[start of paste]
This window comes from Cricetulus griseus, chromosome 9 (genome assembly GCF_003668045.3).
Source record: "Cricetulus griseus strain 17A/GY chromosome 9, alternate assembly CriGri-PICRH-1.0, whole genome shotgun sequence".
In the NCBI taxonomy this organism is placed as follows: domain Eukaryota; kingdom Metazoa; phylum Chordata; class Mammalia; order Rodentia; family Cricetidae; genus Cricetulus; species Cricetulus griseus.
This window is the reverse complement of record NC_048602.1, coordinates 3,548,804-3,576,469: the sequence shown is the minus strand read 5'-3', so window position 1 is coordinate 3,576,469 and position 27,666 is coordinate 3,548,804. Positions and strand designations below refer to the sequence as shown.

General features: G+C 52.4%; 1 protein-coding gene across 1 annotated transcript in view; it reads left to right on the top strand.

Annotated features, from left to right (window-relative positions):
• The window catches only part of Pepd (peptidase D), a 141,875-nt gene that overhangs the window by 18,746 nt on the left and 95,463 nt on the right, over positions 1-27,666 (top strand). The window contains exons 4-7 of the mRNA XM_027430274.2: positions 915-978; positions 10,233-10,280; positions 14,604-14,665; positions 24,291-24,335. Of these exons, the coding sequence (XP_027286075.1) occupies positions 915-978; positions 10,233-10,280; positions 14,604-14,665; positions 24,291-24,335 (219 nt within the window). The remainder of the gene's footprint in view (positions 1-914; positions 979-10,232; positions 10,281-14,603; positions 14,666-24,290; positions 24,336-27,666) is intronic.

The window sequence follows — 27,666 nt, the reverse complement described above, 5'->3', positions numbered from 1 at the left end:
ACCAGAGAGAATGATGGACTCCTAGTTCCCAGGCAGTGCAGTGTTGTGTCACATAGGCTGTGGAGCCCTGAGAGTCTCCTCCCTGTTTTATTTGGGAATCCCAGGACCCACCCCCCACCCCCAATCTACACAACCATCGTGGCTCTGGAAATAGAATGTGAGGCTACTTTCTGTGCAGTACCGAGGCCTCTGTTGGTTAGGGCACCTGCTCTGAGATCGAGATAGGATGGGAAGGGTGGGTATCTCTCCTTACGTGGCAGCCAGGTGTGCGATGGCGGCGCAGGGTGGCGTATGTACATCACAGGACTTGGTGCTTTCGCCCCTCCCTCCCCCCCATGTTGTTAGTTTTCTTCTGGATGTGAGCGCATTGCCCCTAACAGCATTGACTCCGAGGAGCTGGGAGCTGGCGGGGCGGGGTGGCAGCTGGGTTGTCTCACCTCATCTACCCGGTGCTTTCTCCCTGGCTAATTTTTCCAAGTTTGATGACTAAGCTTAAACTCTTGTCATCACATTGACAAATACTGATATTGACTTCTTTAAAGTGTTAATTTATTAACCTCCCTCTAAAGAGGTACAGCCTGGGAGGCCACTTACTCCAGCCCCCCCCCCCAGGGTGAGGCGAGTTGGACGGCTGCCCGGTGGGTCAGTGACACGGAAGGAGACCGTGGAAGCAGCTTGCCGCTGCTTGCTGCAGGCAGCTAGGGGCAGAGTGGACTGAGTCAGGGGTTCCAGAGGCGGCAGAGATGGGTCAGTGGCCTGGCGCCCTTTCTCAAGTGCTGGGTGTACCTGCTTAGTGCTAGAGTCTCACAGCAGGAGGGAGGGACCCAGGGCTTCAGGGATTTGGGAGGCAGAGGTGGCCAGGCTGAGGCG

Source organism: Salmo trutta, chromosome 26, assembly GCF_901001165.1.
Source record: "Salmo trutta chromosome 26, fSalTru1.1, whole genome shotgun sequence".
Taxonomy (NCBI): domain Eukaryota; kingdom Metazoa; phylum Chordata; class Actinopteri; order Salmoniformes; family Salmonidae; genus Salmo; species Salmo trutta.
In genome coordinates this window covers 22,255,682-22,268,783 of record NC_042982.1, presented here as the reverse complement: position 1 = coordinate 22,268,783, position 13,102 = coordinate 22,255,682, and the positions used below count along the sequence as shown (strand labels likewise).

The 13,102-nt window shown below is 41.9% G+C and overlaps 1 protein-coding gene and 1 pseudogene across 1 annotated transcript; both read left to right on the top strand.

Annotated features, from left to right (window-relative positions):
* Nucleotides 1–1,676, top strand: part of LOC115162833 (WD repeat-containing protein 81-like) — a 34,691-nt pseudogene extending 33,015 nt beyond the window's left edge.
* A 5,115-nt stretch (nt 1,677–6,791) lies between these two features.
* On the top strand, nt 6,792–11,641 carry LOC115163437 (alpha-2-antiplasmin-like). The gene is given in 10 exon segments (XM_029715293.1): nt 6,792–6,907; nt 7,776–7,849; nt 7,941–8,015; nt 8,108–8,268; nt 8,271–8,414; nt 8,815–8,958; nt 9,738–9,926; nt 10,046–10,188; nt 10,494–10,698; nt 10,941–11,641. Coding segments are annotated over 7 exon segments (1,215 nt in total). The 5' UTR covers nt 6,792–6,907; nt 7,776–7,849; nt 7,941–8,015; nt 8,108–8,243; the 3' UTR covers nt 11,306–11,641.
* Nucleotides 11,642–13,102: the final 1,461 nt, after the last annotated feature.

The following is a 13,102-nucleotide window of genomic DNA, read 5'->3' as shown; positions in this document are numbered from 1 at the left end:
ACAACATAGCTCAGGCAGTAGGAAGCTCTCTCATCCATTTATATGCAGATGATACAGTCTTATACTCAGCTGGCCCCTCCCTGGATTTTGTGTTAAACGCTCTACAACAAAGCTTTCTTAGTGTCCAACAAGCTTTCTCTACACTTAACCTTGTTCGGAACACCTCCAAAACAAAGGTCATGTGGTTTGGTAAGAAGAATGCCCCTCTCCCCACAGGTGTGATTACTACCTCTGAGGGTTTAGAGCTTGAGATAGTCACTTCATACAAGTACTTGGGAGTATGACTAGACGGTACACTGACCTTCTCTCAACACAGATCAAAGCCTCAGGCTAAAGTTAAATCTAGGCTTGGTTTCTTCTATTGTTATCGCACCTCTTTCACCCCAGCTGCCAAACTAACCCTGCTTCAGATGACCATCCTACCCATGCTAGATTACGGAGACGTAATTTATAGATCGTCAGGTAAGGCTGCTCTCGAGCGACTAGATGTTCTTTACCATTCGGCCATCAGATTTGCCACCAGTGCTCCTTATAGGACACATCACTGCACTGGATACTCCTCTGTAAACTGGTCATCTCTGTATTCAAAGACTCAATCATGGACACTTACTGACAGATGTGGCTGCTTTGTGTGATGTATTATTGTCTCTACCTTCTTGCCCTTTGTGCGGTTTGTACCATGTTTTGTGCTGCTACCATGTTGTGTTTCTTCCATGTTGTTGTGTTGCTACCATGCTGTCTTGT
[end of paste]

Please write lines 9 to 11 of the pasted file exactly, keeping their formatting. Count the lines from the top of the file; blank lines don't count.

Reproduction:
ACCAGAGAGAATGATGGACTCCTAGTTCCCAGGCAGTGCAGTGTTGTGTCACATAGGCTGTGGAGCCCTGAGAGTCTCCTCCCTGTTTTATTTGGGAATCCCAGGACCCACCCCCCACCCCCAATCTACACAACCATCGTGGCTCTGGAAATAGAATGTGAGGCTACTTTCTGTGCAGTACCGAGGCCTCTGTTGGTTAGGGCACCTGCTCTGAGATCGAGATAGGATGGGAAGGGTGGGTATCTCTCCTTACGTGGCAGCCAGGTGTGCGATGGCGGCGCAGGGTGGCGTATGTACATCACAGGACTTGGTGCTTTCGCCCCTCCCTCCCCCCCATGTTGTTAGTTTTCTTCTGGATGTGAGCGCATTGCCCCTAACAGCATTGACTCCGAGGAGCTGGGAGCTGGCGGGGCGGGGTGGCAGCTGGGTTGTCTCACCTCATCTACCCGGTGCTTTCTCCCTGGCTAATTTTTCCAAGTTTGATGACTAAGCTTAAACTCTTGTCATCACATTGACAAATACTGATATTGACTTCTTTAAAGTGTTAATTTATTAACCTCCCTCTAAAGAGGTACAGCCTGGGAGGCCACTTACTCCAGCCCCCCCCCCCAGGGTGAGGCGAGTTGGACGGCTGCCCGGTGGGTCAGTGACACGGAAGGAGACCGTGGAAGCAGCTTGCCGCTGCTTGCTGCAGGCAGCTAGGGGCAGAGTGGACTGAGTCAGGGGTTCCAGAGGCGGCAGAGATGGGTCAGTGGCCTGGCGCCCTTTCTCAAGTGCTGGGTGTACCTGCTTAGTGCTAGAGTCTCACAGCAGGAGGGAGGGACCCAGGGCTTCAGGGATTTGGGAGGCAGAGGTGGCCAGGCTGAGGCG

Source organism: Salmo trutta, chromosome 26, assembly GCF_901001165.1.
Source record: "Salmo trutta chromosome 26, fSalTru1.1, whole genome shotgun sequence".